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Drugs - Liability

Brief - What is the standard for a pharmacist's duty to warn? - Morgan v. Wal-Mart Stores, Inc., No. 03-99-00700-CV (Tex.App. Dist.3 08/10/2000)

This case deals with implications of the Texas statute creating a duty for pharmacists to counsel patients.  The Texas law, as with those in most other states, was passed in the wake of federal legislation on counseling.  Pharmacists lobbied for these laws to try to establish a professional identify as being expert in the clinical use of drugs, rather than being relegated to their traditional role of preparing and packaging drugs on physician's orders.  Most legal commentators predicted that this law would have the unintended consequence of increasing pharmacists' liability by explicitly creating a duty to counsel and warn patients of the risks of drugs.  The cases arising under these counseling laws are now being tried and reviewed by appeals courts.  This case has been reported in the news media as holding that a pharmacist has no duty to warn of side effects of drugs.  While the plaintiff did lose on appeal, the holding of the case is more complex and should give less comfort to pharmacists.

Plaintiff's decedent was 12 years old when a physician started him on Desipramine for attention deficit hyperactivity disorder.  The prescription was filled at Wal-Mart and the pharmacist did not warn the parents about any risks of the drug.  After about 2 years on the drug, the child died of hypereosinophilic syndrome, which was attributed to an idiosyncratic effect of the drug.  During the period he was using the drug he has several bouts of illness and none of the physician's inquired as to the underlying cause of his problems, so there were several defendants in the case.  After some defendants settled, the case went to trial on a theory of negligence per se, i.e., that the state law required the pharmacist to warn the patient's parents that the drug was not recommend for children and that it had potentially serious side-effects.  The jury found Wal-Mart liable under this theory and awarded in excess of $600,000 in damages against Wal-Mart.  Wal-Mart appealed, arguing that the statute did not create a strict duty to warn and that in the absence of this statutory duty to warn, there was insufficient standard of care testimony to establish that the defendant's conduct fell below that of a reasonably prudent pharmacist.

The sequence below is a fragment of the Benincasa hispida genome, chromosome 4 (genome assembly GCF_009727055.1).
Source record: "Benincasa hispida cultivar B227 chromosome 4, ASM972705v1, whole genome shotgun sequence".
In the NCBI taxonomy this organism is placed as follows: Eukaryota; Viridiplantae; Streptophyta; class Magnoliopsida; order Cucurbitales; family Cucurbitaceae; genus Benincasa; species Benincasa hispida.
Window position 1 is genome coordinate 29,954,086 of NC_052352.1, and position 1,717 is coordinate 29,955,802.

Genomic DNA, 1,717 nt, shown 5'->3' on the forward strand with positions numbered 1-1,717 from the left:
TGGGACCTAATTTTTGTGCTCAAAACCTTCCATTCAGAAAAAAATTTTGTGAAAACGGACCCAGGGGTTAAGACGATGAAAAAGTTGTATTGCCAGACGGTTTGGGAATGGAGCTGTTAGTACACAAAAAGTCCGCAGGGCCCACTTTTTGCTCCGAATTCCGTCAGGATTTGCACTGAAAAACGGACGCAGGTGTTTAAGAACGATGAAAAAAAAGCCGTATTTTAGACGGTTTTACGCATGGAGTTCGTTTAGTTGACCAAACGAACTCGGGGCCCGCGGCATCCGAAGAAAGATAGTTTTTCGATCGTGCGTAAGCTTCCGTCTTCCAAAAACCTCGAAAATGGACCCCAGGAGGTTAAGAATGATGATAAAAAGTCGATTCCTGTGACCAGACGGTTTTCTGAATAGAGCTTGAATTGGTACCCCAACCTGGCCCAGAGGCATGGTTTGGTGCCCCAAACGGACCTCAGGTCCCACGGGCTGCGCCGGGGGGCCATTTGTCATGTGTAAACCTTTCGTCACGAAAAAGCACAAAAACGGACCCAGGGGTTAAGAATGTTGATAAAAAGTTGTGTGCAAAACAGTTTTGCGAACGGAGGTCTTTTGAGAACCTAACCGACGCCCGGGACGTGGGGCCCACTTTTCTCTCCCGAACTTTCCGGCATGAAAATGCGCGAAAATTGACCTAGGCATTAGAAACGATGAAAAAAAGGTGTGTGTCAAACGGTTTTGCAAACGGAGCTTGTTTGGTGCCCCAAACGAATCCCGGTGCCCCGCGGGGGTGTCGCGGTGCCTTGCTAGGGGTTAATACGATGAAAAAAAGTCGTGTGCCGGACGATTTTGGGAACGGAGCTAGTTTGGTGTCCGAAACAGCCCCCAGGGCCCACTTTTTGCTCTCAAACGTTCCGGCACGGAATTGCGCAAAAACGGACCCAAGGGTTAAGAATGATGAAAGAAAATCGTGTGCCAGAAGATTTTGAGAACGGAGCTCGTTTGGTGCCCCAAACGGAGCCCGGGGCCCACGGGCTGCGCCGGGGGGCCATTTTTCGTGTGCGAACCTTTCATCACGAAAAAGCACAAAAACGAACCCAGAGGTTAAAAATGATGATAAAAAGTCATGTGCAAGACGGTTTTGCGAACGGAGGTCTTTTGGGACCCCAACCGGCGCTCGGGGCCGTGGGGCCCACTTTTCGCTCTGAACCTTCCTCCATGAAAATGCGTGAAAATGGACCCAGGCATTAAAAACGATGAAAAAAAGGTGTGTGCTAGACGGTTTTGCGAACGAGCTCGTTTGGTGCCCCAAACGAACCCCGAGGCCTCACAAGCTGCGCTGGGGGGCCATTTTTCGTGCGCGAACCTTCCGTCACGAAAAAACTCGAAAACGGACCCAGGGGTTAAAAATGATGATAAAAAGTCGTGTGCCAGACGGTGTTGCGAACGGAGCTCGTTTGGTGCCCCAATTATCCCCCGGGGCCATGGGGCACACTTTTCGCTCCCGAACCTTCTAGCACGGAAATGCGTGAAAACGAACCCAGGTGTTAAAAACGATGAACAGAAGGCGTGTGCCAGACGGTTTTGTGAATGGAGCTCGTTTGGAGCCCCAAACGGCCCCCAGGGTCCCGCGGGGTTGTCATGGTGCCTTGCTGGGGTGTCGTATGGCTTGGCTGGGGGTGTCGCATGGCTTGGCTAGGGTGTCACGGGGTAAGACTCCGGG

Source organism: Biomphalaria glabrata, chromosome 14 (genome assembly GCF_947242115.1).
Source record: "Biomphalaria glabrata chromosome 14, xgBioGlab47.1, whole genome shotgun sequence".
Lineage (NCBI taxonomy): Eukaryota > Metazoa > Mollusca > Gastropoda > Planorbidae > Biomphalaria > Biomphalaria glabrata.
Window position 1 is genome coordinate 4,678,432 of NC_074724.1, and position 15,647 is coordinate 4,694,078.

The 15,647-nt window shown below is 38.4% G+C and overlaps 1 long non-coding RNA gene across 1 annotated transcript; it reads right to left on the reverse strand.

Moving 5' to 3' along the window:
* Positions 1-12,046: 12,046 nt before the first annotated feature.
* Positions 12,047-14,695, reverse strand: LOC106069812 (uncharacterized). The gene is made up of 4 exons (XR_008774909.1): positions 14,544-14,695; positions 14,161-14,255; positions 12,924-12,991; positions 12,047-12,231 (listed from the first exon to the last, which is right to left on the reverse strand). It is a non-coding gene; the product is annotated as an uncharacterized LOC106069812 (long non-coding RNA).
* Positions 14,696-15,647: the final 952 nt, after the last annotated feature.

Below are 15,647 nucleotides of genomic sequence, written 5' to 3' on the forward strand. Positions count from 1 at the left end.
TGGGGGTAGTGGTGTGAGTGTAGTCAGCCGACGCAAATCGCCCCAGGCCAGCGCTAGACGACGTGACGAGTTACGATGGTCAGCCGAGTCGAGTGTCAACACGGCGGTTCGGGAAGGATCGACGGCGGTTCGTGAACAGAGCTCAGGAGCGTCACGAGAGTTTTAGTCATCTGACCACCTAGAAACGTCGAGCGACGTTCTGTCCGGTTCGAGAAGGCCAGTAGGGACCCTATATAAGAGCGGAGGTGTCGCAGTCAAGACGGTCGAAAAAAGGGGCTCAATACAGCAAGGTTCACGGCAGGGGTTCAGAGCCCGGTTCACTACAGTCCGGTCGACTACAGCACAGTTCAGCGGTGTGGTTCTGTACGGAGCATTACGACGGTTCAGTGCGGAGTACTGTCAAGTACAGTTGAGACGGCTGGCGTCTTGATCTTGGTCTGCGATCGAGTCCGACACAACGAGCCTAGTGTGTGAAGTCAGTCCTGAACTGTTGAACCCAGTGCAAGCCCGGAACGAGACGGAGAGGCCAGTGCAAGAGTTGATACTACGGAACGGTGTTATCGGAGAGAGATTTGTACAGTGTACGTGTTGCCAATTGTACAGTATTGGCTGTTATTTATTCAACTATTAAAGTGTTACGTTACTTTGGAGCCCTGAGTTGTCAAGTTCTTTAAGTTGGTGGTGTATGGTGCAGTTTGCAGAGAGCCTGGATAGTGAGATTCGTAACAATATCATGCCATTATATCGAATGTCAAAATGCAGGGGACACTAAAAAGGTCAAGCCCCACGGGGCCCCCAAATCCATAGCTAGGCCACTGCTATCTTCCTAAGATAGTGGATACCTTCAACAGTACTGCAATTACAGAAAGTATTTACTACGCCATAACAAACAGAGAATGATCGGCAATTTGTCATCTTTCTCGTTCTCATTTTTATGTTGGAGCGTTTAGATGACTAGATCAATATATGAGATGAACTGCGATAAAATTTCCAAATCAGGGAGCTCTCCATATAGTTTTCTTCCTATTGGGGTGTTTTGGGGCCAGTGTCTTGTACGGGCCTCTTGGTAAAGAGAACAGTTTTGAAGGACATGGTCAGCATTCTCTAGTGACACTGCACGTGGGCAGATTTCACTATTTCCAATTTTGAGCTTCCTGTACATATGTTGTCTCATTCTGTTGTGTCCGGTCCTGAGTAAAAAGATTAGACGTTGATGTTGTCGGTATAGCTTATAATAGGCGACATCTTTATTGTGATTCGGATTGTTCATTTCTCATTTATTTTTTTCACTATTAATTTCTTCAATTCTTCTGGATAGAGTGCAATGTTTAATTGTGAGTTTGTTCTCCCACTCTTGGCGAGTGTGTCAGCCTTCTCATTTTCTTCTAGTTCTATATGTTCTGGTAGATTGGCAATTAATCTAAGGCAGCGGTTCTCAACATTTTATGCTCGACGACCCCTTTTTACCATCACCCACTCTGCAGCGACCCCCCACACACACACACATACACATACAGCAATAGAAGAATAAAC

The appeals court's reasoning was driven by deference to the physician patient relationship and the rationale that requiring pharmacists to warn patients about the risks of drugs, beyond the applicable professional standards, would interfere with the physician patient relationship.  The court reviews a substantial body of cases to this effect.  It is notable that they arose before the current pressures on the physician patient relationship from managed care, and the court was silent on continuing validity of the assumption that the physician patient relationship is sacred and that perhaps the pharmacist could help protect the patient from poor decisionmaking by physicians.  The court then examined the Texas law creating a duty to counsel.  It found that while there might be a statutory duty to counsel, that duty did not include any specific components, such as warning about adverse side-effects of drugs.  The court essentially found that the statute did nothing more than codify the requirement that a pharmacist do what reasonable pharmacists do, nothing that the statute and regulations were couched in terms of behaving reasonably, rather than delineating specific tasks that had to be performed.  The court saw the duty of a reasonable pharmacist, absent special factors identified by expert testimony, as controlled by the learned intermediary, i.e., the physician is the who must warn: "Nonetheless, in light of the learned intermediary doctrine, which we find applicable to the relationship among physician, patient, and pharmacist, we hold that pharmacists have no generalized duty to warn patients of potential adverse reactions to prescription drugs absent some special circumstances not present here."

The problem for the plaintiff is that plaintiff's expert did not provide adequate testimony of the necessary special factors to support a verdict of common law negligence.  The expert even questioned whether a 12-14 year old was a child for the purposed of the label recommendations against given the drug to a child.  Based on this lack of evidence, the court reversed and entered judgment for Wal-Mart, rather than remanding.  This case, if it stands further appeal, reduces the liability of pharmacists in Texas.  Politically, however, it may be a setback to the push by pharmacists to be given more extensive authority to recommend drugs and even to do medical management of patients because, under this court's analysis, such powers would clearly be the unauthorized practice of medicine.

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